Acupuncture in the New York Times
A new study of acupuncture — the most rigorous and detailed analysis of the treatment to date — found that it can ease migraines and arthritis and other forms of chronic pain.
The findings provide strong scientific support for an age-old therapy used by an estimated three million Americans each year. Though acupuncture has been studied for decades, the body of medical research on it has been mixed and mired to some extent by small and poor-quality studies. Financed by the National Institutes of Health and carried out over about half a decade, the new research was a detailed analysis of earlier research that involved data on nearly 18,000 patients.
Source: The New York Times / By ANAHAD O’CONNOR
Publish Date: September 11, 2012, 12:53 pm
Acupuncture – Real or Sham – Helps Back Pain
This is an interesting article showing that acupuncture (even when the needles are not put in specific points called “sham” acupuncture) gives more and longer lasting pain relief than conventional medicine alone.
Publish Date: 2007
Acupuncture the Evidence
An interesting hour long special the BBC did on acupuncture. It shows someone getting open heart surgery using acupuncture anesthesia.
Source: Open University / BBC via Google™ Video
Publish Date: July, 2006
Interesting article in the New York Times
Source:The New York Times / By LESLEY ALDERMAN
Publish Date: May 1, 2010
Influence of Acupuncture Stimulation on Pregnancy Rates for Women Undergoing Embryo Transfer
This study looks at two hundred twenty eight women some of whom received real acupuncture with IVF transfer and some received sham acupuncture. The results: those who received acupuncture had an ongoing pregnancy rate of 28% and those who received sham acupuncture had ongoing pregnancy rates of 18%.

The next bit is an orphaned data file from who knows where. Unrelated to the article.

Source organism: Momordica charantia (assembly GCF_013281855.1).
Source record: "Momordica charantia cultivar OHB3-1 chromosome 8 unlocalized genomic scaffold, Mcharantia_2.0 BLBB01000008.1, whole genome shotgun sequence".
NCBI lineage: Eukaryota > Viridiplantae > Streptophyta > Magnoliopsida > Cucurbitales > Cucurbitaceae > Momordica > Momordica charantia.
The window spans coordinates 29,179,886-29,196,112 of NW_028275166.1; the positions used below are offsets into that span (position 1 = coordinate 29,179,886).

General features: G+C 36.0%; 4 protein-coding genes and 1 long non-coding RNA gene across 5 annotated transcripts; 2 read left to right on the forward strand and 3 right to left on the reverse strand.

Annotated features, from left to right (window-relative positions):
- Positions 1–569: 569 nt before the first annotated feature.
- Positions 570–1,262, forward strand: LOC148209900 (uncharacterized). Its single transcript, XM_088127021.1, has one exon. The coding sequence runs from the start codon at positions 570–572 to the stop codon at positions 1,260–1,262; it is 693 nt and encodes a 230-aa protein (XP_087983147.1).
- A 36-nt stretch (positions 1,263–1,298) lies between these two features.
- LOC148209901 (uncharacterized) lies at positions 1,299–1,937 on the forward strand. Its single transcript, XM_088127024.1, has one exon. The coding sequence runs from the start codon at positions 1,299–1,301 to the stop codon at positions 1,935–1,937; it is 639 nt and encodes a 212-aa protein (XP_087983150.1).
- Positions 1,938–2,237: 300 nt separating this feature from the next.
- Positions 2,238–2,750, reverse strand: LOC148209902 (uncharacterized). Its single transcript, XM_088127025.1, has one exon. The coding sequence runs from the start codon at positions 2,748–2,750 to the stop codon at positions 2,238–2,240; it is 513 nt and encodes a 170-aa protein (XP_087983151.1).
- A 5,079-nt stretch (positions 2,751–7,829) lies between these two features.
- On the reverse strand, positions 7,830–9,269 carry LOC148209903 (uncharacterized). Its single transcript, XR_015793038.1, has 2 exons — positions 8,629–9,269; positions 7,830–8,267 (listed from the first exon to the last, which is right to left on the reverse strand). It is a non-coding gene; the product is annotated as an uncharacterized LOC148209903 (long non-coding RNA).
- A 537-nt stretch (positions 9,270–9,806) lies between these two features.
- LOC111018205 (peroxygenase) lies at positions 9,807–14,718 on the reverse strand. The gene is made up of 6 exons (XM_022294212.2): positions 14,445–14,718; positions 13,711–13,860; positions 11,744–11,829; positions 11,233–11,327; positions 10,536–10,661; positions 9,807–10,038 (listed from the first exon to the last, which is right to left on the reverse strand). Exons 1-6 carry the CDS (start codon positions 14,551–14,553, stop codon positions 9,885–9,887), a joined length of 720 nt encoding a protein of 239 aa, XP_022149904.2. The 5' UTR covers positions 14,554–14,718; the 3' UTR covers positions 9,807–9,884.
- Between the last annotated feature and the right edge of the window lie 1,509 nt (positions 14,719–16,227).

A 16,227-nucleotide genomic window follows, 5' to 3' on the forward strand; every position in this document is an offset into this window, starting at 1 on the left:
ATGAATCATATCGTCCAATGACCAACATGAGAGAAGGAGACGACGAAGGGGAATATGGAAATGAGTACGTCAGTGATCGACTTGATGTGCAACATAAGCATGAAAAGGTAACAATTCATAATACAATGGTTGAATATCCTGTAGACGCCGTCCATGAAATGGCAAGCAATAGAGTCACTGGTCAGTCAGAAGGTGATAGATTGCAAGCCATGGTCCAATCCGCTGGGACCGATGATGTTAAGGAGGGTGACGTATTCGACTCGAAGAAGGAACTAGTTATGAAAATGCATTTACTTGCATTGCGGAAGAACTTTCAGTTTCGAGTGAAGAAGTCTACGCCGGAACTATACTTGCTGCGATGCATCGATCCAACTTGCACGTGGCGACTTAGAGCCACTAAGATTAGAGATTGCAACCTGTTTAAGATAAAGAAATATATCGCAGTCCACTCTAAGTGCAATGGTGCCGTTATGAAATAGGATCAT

Source:American Society For Reporoductive Medicine / Elsevier Inc (Fertility & Sterility, Vol.85, No.5).
Publish Date: May, 2006
Effects of Acupuncture on the Outcome of In Vitro Fertilization and Intracytoplasmic Sperm Injection: A Randomized, Prospective, Controlled Clinical Study
This study takes two hundred twenty five patients undergoing IVF/ICSI and gives some of them acupuncture on the day of transfer and then again three days later for implantation. The results: those who received acupuncture had an ongoing pregnancy rate of 33% and those who received sham acupuncture had ongoing pregnancy rates of 15%.
Source: American Society For Reporoductive Medicine / Elsevier Inc (Fertility & Sterility, Vol.85, No.5).
Publish Date: May, 2006
Should You Try Acupuncture?
Recently I’ve been involved in creating and hosting a series of documentaries on integrative medicine. The three films are aimed at healthcare professionals. The first is about the science of tai chi, the second is about the science of meditation and the third is about the science of acupuncture. I’ve just wound up the last on-location filming (interviewing experts) for the acupuncture film, and am struck by how this ancient healing modality is blossoming in popularity across the country.
Source: The Huffington Post
Publish Date: August 5, 2010
Author: Arthur Rosenfeld
Acupuncture has Numerous Potential Fertility-Boosting Benefits According to New York Weill Cornell Physician-Scientists
The synopsis of a Cornell study on acupuncture and fertility.
Source: Cornell News Release
Acupuncturist Treats 40 N.F.L. Players in 4 Cities
Acupuncture for athletes is becoming a regular staple for amateur and professional athletes of all shapes and sizes. When an injured athlete, say a runner with chronic plantar faciitis, finally finds relief from a condition that has been bothering them for years, they tend to tell a friend. By word of mouth, newspaper articles, physical therapists etc… athletes are finding that acupuncture is a drug free way of speeding recovery and getting back in the game. Whether you are suffering from inflammation, bursitis, pulls, tears or just want to increase your competitive edge, acupuncture can help heal your body, calm your mind and get you in peak condition.
The following article is about professional football players and acupuncture from the New York Times. Enjoy.